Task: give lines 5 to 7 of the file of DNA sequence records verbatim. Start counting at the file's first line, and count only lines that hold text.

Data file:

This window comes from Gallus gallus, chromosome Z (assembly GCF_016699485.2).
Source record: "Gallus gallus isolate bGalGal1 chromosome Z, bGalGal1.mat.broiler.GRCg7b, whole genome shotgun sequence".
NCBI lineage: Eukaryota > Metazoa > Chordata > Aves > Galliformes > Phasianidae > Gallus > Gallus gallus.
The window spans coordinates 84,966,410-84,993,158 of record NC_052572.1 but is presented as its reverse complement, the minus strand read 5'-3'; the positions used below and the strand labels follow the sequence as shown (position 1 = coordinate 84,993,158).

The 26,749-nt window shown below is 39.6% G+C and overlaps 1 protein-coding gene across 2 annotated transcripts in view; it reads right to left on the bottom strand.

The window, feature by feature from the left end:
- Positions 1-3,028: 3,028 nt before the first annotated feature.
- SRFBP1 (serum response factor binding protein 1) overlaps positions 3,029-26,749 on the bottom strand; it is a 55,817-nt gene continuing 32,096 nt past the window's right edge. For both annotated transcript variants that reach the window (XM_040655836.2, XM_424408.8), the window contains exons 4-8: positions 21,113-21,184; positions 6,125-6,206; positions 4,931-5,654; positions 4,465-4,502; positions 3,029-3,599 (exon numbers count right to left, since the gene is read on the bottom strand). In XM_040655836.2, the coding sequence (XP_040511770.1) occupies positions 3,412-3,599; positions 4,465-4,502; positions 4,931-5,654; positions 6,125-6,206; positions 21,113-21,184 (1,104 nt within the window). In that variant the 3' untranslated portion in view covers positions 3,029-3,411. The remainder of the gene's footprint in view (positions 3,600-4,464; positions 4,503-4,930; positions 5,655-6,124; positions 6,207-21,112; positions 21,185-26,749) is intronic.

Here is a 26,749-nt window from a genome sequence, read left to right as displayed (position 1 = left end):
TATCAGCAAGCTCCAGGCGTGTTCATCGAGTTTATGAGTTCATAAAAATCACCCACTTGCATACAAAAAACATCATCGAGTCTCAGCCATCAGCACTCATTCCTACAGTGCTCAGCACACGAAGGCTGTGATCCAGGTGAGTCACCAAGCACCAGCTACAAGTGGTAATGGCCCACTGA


The 26,749-nt window shown below is 39.6% G+C and overlaps 1 protein-coding gene across 2 annotated transcripts in view; it reads right to left on the bottom strand.

The window, feature by feature from the left end:
- Positions 1-3,028: 3,028 nt before the first annotated feature.